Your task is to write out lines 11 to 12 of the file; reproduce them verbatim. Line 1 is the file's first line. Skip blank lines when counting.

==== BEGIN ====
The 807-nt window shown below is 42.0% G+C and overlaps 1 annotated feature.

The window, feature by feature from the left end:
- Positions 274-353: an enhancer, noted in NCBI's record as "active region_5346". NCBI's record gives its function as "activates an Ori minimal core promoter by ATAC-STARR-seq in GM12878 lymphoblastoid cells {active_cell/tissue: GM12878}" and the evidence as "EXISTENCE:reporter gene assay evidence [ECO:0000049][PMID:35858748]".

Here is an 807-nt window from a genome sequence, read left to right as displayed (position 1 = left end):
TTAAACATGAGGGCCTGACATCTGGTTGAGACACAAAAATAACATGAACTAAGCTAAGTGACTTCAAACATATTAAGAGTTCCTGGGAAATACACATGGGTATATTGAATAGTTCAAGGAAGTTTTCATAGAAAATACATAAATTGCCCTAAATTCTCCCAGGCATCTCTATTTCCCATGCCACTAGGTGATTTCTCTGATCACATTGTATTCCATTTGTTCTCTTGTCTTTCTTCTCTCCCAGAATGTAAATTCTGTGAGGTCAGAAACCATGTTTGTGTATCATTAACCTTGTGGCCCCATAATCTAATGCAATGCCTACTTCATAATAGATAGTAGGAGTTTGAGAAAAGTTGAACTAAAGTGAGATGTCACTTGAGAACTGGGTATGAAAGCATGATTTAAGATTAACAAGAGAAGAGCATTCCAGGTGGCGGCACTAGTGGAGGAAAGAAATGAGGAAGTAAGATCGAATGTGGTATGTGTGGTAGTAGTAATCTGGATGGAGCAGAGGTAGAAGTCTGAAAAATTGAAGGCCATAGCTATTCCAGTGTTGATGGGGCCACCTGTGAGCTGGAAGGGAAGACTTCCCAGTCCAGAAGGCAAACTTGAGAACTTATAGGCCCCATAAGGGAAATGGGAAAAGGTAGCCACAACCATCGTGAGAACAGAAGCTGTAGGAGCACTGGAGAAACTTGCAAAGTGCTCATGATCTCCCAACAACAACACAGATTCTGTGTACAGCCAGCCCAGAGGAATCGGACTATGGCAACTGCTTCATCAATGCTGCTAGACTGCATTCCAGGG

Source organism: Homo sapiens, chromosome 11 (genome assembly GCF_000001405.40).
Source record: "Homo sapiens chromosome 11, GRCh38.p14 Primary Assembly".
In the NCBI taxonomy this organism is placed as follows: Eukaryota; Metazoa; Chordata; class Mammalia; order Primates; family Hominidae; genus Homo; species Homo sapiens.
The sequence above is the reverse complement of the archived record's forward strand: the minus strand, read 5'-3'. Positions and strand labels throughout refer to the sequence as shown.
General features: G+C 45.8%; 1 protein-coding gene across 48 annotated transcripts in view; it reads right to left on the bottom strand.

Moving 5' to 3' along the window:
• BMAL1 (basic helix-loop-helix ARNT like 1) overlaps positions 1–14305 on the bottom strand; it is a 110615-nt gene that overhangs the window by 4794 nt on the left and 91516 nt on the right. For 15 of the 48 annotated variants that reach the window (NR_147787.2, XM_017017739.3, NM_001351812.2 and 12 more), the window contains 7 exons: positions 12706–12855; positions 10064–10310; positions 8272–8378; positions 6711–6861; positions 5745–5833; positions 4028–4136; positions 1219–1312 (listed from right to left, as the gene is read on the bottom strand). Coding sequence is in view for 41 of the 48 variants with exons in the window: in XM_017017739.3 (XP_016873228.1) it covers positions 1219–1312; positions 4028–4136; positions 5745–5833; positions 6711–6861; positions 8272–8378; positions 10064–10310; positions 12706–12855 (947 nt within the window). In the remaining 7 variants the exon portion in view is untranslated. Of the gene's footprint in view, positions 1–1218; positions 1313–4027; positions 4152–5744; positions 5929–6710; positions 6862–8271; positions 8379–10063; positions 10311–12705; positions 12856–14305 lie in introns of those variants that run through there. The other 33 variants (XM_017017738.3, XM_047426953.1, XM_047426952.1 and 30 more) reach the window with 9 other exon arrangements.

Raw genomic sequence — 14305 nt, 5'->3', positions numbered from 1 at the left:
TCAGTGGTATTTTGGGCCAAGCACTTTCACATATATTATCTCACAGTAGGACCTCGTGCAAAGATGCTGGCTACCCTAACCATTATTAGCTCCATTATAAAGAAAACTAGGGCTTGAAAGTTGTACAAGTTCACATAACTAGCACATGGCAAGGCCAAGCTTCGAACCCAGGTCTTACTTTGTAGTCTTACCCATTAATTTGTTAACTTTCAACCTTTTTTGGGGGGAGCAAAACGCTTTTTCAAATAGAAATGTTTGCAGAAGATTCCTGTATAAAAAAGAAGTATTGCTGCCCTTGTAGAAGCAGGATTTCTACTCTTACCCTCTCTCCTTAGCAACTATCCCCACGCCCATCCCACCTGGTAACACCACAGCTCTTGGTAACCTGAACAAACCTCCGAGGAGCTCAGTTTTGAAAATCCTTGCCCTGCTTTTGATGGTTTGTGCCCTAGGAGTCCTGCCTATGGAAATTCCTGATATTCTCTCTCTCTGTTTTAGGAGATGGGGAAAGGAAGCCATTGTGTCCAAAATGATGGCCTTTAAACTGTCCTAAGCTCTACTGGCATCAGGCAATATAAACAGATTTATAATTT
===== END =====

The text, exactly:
Moving 5' to 3' along the window:
• BMAL1 (basic helix-loop-helix ARNT like 1) overlaps positions 1–14305 on the bottom strand; it is a 110615-nt gene that overhangs the window by 4794 nt on the left and 91516 nt on the right. For 15 of the 48 annotated variants that reach the window (NR_147787.2, XM_017017739.3, NM_001351812.2 and 12 more), the window contains 7 exons: positions 12706–12855; positions 10064–10310; positions 8272–8378; positions 6711–6861; positions 5745–5833; positions 4028–4136; positions 1219–1312 (listed from right to left, as the gene is read on the bottom strand). Coding sequence is in view for 41 of the 48 variants with exons in the window: in XM_017017739.3 (XP_016873228.1) it covers positions 1219–1312; positions 4028–4136; positions 5745–5833; positions 6711–6861; positions 8272–8378; positions 10064–10310; positions 12706–12855 (947 nt within the window). In the remaining 7 variants the exon portion in view is untranslated. Of the gene's footprint in view, positions 1–1218; positions 1313–4027; positions 4152–5744; positions 5929–6710; positions 6862–8271; positions 8379–10063; positions 10311–12705; positions 12856–14305 lie in introns of those variants that run through there. The other 33 variants (XM_017017738.3, XM_047426953.1, XM_047426952.1 and 30 more) reach the window with 9 other exon arrangements.